Caddy memory usage over 300MB... any clue?

I am using Caddy as a reverse proxy for a local gunicorn server which is running a Django application. I noticed that Caddy was consuming a high amount of memory (at one point, it got to over 300MB RSS before I decided to swap it out for nginx temporarily).

Some relevant details:

  • Besides Caddy and my Django application server, no other services run on this server.
  • The server is a 1GB VPS from Vultr.
  • The site is hosted behind Cloudflare and the domain I use is Cloudflare Argo-enabled.
  • I noticed a lot (over 3,000) of open TCP connections to Caddy from Cloudflare’s servers.
  • The site is fairly high-traffic (a maximum of 5 requests per second or so).

This is my Caddyfile: {
    tls {
        dns cloudflare
    proxy / {
} {
    tls {
        dns cloudflare

I’m going to try to use pprof to see if I can gain a bit more insight. I’ll keep this running for a while and I’ll report results later.

Which version of Caddy are you running?


timeouts {
   idle 5m

in your Caddyfile and see what happens. This will probably be the default setting in the next release.

I’m using Caddy 0.10.4.

I’ve added the timeouts directive as you requested - I’ll probably have results back in a day or two.

This isn’t the first time I’ve heard of Cloudflare holding onto lots of connections. Not really sure why… but anyway, see if that helps and let me know!

We’re a bit early, but my Caddy server is doing very well so far. Cloudflare now only keeps open about 100-200 connections and the Caddy process’s RSS and heap usage are stable.

Diving off into speculation land: One of the features that Cloudflare Argo bills as part of Argo is persistent connections. If that’s the thing opening up thousands of connections to my origin, that might very well indicate an issue with Cloudflare.

Unfortunately, I don’t manage this site completely - the CloudFlare account, domain, and other assets are owned and managed by the client I am managing everything on behalf of.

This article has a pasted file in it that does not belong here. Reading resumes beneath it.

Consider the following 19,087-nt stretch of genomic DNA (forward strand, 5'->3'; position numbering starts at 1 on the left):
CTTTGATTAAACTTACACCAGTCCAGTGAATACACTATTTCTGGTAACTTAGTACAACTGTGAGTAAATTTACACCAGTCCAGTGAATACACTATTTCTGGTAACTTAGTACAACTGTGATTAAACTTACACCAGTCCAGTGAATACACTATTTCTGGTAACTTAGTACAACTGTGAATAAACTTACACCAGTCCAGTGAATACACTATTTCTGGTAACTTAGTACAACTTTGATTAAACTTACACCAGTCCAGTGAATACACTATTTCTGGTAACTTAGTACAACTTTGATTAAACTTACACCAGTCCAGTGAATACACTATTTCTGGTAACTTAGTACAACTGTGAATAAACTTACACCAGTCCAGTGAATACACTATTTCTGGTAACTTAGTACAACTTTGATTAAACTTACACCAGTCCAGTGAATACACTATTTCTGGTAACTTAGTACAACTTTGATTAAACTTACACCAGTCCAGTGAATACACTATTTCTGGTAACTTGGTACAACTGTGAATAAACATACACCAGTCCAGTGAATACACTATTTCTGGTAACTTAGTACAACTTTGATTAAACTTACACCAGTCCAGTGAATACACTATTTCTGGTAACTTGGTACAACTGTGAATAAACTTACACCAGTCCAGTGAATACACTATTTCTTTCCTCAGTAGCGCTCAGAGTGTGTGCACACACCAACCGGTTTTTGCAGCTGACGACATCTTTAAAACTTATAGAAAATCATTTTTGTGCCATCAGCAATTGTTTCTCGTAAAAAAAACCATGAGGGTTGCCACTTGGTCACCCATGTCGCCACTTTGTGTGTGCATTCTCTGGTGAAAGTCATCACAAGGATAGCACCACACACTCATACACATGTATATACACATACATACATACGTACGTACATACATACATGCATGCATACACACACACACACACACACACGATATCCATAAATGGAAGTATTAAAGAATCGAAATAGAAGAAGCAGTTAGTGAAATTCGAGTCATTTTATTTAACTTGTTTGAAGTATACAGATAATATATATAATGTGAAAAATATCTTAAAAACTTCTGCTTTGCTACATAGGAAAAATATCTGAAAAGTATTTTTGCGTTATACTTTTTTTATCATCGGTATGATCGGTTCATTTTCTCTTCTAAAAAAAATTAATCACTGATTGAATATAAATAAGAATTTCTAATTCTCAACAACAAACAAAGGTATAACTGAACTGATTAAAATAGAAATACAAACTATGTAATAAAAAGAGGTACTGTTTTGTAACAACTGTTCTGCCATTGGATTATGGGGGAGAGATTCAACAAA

Looking forward to Caddy 0.10.5 with these changes!

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What’s the benefit of keeping thousands of idle connections open, I wonder? They say:

This results in fewer open connections using server resources.

But it seems like the opposite.

We run Caddy as a front door to a Python based service. We had some similar issues with connections remaining open. It turned out to be gunicorn. Switching to uwsgi helped a lot. Might be worth looking at the back side of the proxy rather than front.

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My problem was with too many connections to my frontend (Caddy).

That being said, I did see a high amount of connections from Caddy to my gunicorn server because I used sync workers, which don’t support keep-alive connections. However, switching to async workers (which do support HTTP keep-alives) gave me undesirable application response time spikes (despite my application being mostly I/O bound), so I decided to nix the idea for the moment.

I will look into using an async worker and/or uWSGI at a later time, but for the moment, my needs are met adequately by gunicorn’s sync worker type.

Long-term, I don’t see this being a major issue as I will have to scale my application server out to multiple servers. Given my excellent experience with Caddy so far, it’s given that when I move to this stage, I will be using Caddy for load balancing and SSL termination. This is also when I would re-evaluate my usage of gunicorn.

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How do I check that? I am using uvicorn, and when I make requests from a client behind Cloudfare’s WARP VPN, caddy’s memory usage grows and does not subside. (The memory goes up by around 200MB per 10 requests!)